Joe Repya had been retired from the U.S. Army for nearly three years when airplanes crashed into the World Trade Center on Sept. 11, 2001.
For the rest of the day, Repya and his wife, Debra, were glued to the television as they watched the events unfold. Later that evening, the two had a frank conversation about Repya's plans.
"I told her that, the next morning, I was contacting the Army and volunteering," he recalled. "I always felt like the best way to lead was to lead by example."
At the ripe age of 58, Repya was one of 350 retired officers selected to return to active duty out of 12,000 volunteers. It wasn't until 2005, after years of battling red tape, that he actually returned to active duty. The former Edina resident, who had campaigned throughout 2004 to get President George W. Bush re-elected, ate breakfast with then-Vice President Dick Cheney the morning before he deployed to Fort Campbell, in Kentucky.
"I came home, kissed the bride goodbye, patted the dogs on the head and took off," Repya said.
Following a brief stint at Fort Campbell, Repya rejoined the 101st Airborne Division—the same group he started his military career with in Vietnam. He went overseas to Iraq in 2005, but a significant shoulder injury and subsequent surgeries forced him to once again retire from active duty, in 2006—then at the age of 61.
"At that age, it was difficult keeping up with kids who were 18 and 20 years old," he said.
The biggest difference between his time in Vietnam and Iraq? The level of professionalism.
"Back in Vietnam, 80 percent of those kids were draftees," he said. "We're talking guys who never made it out of high school in some cases. Compare that to Iraq, where it's 100 percent volunteers and everyone acts in a professional manner. The one thing I noticed was you didn't have the drug problems or drinking problems we saw in Vietnam."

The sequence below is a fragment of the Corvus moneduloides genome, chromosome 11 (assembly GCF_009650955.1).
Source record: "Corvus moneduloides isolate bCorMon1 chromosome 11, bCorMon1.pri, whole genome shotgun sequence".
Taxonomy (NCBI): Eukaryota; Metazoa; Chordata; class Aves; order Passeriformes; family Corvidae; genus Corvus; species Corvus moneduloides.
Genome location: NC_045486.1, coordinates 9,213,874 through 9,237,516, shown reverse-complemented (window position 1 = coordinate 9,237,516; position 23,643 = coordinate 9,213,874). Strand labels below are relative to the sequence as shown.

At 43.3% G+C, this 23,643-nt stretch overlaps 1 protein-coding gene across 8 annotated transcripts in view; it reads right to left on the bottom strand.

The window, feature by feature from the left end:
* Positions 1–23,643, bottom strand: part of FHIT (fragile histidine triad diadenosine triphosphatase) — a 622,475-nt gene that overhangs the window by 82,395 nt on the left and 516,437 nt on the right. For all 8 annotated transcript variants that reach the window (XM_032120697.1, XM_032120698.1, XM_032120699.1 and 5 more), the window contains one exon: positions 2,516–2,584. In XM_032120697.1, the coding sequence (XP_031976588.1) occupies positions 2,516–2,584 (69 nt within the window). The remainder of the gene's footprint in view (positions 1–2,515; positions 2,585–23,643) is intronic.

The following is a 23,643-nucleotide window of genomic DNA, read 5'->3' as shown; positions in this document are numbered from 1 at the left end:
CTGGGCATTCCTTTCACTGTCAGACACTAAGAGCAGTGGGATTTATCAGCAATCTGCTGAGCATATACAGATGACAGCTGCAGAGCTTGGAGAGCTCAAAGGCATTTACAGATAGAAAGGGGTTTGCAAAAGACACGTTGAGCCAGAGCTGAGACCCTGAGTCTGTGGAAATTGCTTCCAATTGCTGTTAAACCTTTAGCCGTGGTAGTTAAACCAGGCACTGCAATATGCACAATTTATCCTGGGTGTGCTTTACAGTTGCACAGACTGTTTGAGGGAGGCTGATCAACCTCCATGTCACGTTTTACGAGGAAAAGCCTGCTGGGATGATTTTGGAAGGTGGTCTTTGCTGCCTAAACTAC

Now 10 years after the terrorist attacks, Repya said the nation has managed to liberate two countries—some 50 million people–but has also paid a "horrible price in death and injuries to our soldiers."
"We've made some mistakes, sure," Repya said. "But I was there (in Iraq) on election day when 80 percent of eligible voters went to the polls knowing they could be killed. That gave me hope for the Iraqi people."
See additional 9/11 coverage from throughout Minnesota:
Eagan: Eagan Resident Mike Ferber Hopes Memories of 9/11 Won’t Fade
Eagan: Incidental Soldier
Eagan: Eagan City Administrator Tom Hedges Reflects on 9/11
Fridley: Demand Soared for Speakers on Islam after 9/11
Inver Grove Heights: VFW Commander: Sept. 11 Changed the Country
Lake Minnetonka: Remembering Wayzata Native Gordy Aamoth
Lakeville: Lakeville VFW Post Manager's Wife Working at Pentagon on Sept. 11
Maple Grove: 9/11: A Day of Respect for Maple Grove Resident
Maple Grove: Maple Grove Fire Chief Shares Memories of 9/11
Maple Grove: United to Help Maple Grove Service Members
Minnetonka: 9/11 Memories From a Former New Yorker
Mendota Heights: Retired Mendota Heights Pilot Recalls ‘Paradigm Shift’
Northfield: Northfielder Will Never Forget His Birthday in Iraq
Oakdale: Terror and Joy Came Together for Oakdale Family
Oakdale: Post-9/11 World Meant Three Years Away From Family for Local Guardsman
Richfield: 9/11 Aftermath: Richfield Couple Waits for Possible Deployment
St. Louis Park: 9/11 Attacks Made Being Muslim ‘More Difficult’
Woodbury: Woodbury Resident, NYC Native Recalls 9/11